Probably the biggest challenge with respect to resolving this problem is the fact that it will take 4-5 years to order and produce new equipment. As things stand, if the Acela is not regularly selling out by then, it will likely only be because fares have gone up so far that they begin driving away riders in large numbers.
The Acela has potential now that could hardly have been envisioned in the 1990s. With added capacity it is not hard to envision them adding another $100-150 million to Amtrak's bottom line, however trying to do so simply through fare increases is an effort that will not succeed. Getting additional capacity into service soon has to be a major priority for Amtrak.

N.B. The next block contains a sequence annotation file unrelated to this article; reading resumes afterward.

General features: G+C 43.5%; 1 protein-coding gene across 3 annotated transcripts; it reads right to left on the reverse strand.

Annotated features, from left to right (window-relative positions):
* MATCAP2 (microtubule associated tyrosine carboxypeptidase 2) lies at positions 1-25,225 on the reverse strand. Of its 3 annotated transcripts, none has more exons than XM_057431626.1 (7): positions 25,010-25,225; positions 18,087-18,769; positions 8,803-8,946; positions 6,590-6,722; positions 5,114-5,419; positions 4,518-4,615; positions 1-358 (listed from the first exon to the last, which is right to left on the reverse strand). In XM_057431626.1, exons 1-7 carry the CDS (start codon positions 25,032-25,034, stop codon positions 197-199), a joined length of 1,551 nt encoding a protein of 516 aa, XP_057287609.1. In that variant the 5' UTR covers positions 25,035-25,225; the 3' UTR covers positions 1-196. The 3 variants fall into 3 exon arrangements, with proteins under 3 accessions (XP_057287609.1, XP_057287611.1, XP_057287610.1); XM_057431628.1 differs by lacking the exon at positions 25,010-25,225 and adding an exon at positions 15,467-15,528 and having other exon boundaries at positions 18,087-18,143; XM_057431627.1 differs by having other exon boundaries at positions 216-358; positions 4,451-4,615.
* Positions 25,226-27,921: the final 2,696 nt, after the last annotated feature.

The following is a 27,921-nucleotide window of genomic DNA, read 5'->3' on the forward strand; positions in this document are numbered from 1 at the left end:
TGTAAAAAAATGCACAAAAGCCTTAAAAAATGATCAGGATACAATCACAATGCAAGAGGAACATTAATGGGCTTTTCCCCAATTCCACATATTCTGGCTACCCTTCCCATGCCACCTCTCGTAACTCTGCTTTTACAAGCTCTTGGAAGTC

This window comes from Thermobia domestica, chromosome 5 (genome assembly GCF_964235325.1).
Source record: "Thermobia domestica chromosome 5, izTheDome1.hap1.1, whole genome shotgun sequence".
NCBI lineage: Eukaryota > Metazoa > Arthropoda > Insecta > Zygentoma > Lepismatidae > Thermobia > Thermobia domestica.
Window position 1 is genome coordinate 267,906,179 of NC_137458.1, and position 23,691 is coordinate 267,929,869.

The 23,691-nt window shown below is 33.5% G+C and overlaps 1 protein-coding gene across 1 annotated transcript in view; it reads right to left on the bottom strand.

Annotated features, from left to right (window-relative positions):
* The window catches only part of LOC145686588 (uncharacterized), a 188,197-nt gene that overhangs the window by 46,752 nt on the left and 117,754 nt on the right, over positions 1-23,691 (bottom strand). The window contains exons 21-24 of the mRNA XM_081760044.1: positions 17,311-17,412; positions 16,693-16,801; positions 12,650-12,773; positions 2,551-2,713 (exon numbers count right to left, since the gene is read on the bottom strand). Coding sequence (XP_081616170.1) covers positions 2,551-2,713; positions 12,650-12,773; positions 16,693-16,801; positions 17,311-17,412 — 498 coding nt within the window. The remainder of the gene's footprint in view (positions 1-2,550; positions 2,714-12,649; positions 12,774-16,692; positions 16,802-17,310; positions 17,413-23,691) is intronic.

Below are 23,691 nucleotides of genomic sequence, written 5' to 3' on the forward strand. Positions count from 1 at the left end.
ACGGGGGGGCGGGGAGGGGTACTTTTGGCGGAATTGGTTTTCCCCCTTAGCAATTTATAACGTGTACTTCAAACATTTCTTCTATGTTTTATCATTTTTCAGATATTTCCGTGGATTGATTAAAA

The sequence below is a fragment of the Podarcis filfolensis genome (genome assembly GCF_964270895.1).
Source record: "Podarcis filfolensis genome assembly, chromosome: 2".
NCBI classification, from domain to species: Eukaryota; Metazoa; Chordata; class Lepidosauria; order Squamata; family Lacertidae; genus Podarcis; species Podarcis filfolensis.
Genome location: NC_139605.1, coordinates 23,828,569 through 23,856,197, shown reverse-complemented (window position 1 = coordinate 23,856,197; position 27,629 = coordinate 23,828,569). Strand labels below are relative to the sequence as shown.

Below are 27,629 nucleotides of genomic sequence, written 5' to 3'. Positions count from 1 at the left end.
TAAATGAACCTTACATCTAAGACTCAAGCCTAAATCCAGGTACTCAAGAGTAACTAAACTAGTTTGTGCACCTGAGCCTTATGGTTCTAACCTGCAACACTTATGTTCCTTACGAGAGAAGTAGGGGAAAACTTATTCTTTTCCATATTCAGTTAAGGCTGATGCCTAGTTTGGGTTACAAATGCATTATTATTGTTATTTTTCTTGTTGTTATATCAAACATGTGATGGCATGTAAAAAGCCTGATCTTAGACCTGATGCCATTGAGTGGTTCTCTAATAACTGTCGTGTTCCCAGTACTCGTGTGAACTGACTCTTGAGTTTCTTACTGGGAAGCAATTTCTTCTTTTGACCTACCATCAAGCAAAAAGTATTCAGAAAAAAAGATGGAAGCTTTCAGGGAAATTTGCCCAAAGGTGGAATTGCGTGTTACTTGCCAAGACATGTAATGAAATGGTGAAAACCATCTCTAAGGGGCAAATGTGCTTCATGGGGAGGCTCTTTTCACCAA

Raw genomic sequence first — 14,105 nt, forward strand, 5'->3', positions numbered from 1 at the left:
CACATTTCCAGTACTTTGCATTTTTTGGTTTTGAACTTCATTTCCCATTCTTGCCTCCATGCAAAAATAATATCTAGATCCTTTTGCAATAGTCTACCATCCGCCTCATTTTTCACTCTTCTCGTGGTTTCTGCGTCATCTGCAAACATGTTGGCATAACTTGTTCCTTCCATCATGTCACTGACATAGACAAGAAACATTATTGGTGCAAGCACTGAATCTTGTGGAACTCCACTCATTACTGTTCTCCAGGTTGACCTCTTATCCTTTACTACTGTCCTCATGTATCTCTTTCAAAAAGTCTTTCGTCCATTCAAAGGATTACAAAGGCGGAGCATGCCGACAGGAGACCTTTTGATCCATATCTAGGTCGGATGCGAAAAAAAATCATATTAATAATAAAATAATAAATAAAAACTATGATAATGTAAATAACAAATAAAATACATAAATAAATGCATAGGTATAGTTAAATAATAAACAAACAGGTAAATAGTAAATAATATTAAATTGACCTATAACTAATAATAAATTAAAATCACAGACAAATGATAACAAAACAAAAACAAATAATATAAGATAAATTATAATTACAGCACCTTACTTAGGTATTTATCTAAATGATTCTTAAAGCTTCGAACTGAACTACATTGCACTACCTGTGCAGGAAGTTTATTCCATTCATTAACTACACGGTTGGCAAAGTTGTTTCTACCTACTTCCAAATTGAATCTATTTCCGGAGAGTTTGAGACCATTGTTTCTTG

However, we here at NARP recognize the Acela’s quandary to be representative of the system as a whole. Load factors on almost every service are startlingly high. It is spectacular that we can draw a significant parallel between the incredibly contrasting services represented by Acelaand Amtrak’s long distance trains. Just as certain frequencies aboard America’s fastest train can be impossible to vet, bedrooms on almost all long distance services have been obtainable about as rarely, and only then at astronomical prices. Again, the only constraint to additional revenue generation is the significant and frustrating lack of capacity indicative of this era in American passenger railroading.